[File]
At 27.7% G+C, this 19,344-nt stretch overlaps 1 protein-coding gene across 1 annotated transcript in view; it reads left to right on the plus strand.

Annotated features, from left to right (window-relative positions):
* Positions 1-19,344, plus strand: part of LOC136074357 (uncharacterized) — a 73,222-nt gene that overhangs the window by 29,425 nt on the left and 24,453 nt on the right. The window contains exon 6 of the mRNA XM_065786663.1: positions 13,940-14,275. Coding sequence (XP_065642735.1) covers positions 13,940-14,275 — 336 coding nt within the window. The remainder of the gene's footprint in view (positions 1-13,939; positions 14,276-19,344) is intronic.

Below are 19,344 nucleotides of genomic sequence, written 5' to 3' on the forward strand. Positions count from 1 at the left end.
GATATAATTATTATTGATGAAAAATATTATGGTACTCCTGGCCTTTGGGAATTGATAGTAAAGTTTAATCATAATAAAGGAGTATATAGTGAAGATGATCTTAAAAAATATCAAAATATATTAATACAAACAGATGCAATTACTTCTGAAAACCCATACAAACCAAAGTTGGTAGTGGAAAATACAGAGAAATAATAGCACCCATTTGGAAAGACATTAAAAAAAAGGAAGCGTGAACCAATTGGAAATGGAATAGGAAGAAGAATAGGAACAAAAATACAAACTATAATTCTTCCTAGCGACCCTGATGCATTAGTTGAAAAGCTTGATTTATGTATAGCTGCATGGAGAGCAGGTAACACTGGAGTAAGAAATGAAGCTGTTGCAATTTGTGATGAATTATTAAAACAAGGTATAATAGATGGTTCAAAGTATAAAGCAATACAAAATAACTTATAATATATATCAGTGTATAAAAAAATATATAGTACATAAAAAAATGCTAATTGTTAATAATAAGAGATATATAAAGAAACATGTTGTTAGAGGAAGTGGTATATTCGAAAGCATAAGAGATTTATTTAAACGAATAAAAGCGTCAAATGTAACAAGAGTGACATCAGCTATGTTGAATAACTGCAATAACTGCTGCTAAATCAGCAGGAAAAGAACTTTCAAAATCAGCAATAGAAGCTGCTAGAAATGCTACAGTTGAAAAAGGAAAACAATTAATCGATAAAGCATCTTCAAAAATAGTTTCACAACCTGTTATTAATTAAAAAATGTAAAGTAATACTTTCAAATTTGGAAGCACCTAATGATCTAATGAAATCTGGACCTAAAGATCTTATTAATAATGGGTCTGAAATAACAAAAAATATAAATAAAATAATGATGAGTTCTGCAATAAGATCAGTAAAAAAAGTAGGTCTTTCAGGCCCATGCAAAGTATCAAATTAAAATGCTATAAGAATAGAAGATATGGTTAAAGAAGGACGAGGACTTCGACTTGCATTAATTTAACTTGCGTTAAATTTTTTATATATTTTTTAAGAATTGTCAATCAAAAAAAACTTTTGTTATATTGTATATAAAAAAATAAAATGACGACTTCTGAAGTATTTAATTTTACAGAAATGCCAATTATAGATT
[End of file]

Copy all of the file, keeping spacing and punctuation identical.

At 27.7% G+C, this 19,344-nt stretch overlaps 1 protein-coding gene across 1 annotated transcript in view; it reads left to right on the plus strand.

Annotated features, from left to right (window-relative positions):
* Positions 1-19,344, plus strand: part of LOC136074357 (uncharacterized) — a 73,222-nt gene that overhangs the window by 29,425 nt on the left and 24,453 nt on the right. The window contains exon 6 of the mRNA XM_065786663.1: positions 13,940-14,275. Coding sequence (XP_065642735.1) covers positions 13,940-14,275 — 336 coding nt within the window. The remainder of the gene's footprint in view (positions 1-13,939; positions 14,276-19,344) is intronic.

Below are 19,344 nucleotides of genomic sequence, written 5' to 3' on the forward strand. Positions count from 1 at the left end.
GATATAATTATTATTGATGAAAAATATTATGGTACTCCTGGCCTTTGGGAATTGATAGTAAAGTTTAATCATAATAAAGGAGTATATAGTGAAGATGATCTTAAAAAATATCAAAATATATTAATACAAACAGATGCAATTACTTCTGAAAACCCATACAAACCAAAGTTGGTAGTGGAAAATACAGAGAAATAATAGCACCCATTTGGAAAGACATTAAAAAAAAGGAAGCGTGAACCAATTGGAAATGGAATAGGAAGAAGAATAGGAACAAAAATACAAACTATAATTCTTCCTAGCGACCCTGATGCATTAGTTGAAAAGCTTGATTTATGTATAGCTGCATGGAGAGCAGGTAACACTGGAGTAAGAAATGAAGCTGTTGCAATTTGTGATGAATTATTAAAACAAGGTATAATAGATGGTTCAAAGTATAAAGCAATACAAAATAACTTATAATATATATCAGTGTATAAAAAAATATATAGTACATAAAAAAATGCTAATTGTTAATAATAAGAGATATATAAAGAAACATGTTGTTAGAGGAAGTGGTATATTCGAAAGCATAAGAGATTTATTTAAACGAATAAAAGCGTCAAATGTAACAAGAGTGACATCAGCTATGTTGAATAACTGCAATAACTGCTGCTAAATCAGCAGGAAAAGAACTTTCAAAATCAGCAATAGAAGCTGCTAGAAATGCTACAGTTGAAAAAGGAAAACAATTAATCGATAAAGCATCTTCAAAAATAGTTTCACAACCTGTTATTAATTAAAAAATGTAAAGTAATACTTTCAAATTTGGAAGCACCTAATGATCTAATGAAATCTGGACCTAAAGATCTTATTAATAATGGGTCTGAAATAACAAAAAATATAAATAAAATAATGATGAGTTCTGCAATAAGATCAGTAAAAAAAGTAGGTCTTTCAGGCCCATGCAAAGTATCAAATTAAAATGCTATAAGAATAGAAGATATGGTTAAAGAAGGACGAGGACTTCGACTTGCATTAATTTAACTTGCGTTAAATTTTTTATATATTTTTTAAGAATTGTCAATCAAAAAAAACTTTTGTTATATTGTATATAAAAAAATAAAATGACGACTTCTGAAGTATTTAATTTTACAGAAATGCCAATTATAGATT